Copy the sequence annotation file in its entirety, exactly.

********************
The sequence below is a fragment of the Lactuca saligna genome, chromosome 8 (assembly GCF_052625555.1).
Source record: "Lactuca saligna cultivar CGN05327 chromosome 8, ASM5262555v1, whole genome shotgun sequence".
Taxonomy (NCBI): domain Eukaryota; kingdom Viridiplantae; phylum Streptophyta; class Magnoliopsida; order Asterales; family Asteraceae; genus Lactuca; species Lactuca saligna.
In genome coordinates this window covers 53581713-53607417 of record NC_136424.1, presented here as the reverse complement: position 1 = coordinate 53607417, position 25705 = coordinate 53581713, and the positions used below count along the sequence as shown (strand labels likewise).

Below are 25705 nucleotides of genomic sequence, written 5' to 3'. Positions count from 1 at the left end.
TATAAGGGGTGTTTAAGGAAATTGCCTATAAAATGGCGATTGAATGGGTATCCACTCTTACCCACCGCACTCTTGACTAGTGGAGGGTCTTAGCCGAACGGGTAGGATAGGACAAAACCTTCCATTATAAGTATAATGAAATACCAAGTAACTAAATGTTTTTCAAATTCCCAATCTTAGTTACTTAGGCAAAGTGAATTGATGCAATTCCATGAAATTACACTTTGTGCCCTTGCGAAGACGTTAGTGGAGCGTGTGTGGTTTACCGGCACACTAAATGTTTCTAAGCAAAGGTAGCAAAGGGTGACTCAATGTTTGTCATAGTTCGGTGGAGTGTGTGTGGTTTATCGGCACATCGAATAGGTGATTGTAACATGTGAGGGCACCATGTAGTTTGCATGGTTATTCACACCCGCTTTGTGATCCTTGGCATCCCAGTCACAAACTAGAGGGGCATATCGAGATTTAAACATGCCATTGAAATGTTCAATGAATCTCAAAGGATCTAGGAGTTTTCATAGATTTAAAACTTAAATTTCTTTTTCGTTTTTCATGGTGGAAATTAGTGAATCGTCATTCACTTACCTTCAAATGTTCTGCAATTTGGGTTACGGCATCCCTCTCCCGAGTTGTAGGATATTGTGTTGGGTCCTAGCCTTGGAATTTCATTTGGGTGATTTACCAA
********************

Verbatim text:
The sequence below is a fragment of the Lactuca saligna genome, chromosome 8 (assembly GCF_052625555.1).
Source record: "Lactuca saligna cultivar CGN05327 chromosome 8, ASM5262555v1, whole genome shotgun sequence".
Taxonomy (NCBI): domain Eukaryota; kingdom Viridiplantae; phylum Streptophyta; class Magnoliopsida; order Asterales; family Asteraceae; genus Lactuca; species Lactuca saligna.
In genome coordinates this window covers 53581713-53607417 of record NC_136424.1, presented here as the reverse complement: position 1 = coordinate 53607417, position 25705 = coordinate 53581713, and the positions used below count along the sequence as shown (strand labels likewise).

Below are 25705 nucleotides of genomic sequence, written 5' to 3'. Positions count from 1 at the left end.
TATAAGGGGTGTTTAAGGAAATTGCCTATAAAATGGCGATTGAATGGGTATCCACTCTTACCCACCGCACTCTTGACTAGTGGAGGGTCTTAGCCGAACGGGTAGGATAGGACAAAACCTTCCATTATAAGTATAATGAAATACCAAGTAACTAAATGTTTTTCAAATTCCCAATCTTAGTTACTTAGGCAAAGTGAATTGATGCAATTCCATGAAATTACACTTTGTGCCCTTGCGAAGACGTTAGTGGAGCGTGTGTGGTTTACCGGCACACTAAATGTTTCTAAGCAAAGGTAGCAAAGGGTGACTCAATGTTTGTCATAGTTCGGTGGAGTGTGTGTGGTTTATCGGCACATCGAATAGGTGATTGTAACATGTGAGGGCACCATGTAGTTTGCATGGTTATTCACACCCGCTTTGTGATCCTTGGCATCCCAGTCACAAACTAGAGGGGCATATCGAGATTTAAACATGCCATTGAAATGTTCAATGAATCTCAAAGGATCTAGGAGTTTTCATAGATTTAAAACTTAAATTTCTTTTTCGTTTTTCATGGTGGAAATTAGTGAATCGTCATTCACTTACCTTCAAATGTTCTGCAATTTGGGTTACGGCATCCCTCTCCCGAGTTGTAGGATATTGTGTTGGGTCCTAGCCTTGGAATTTCATTTGGGTGATTTACCAA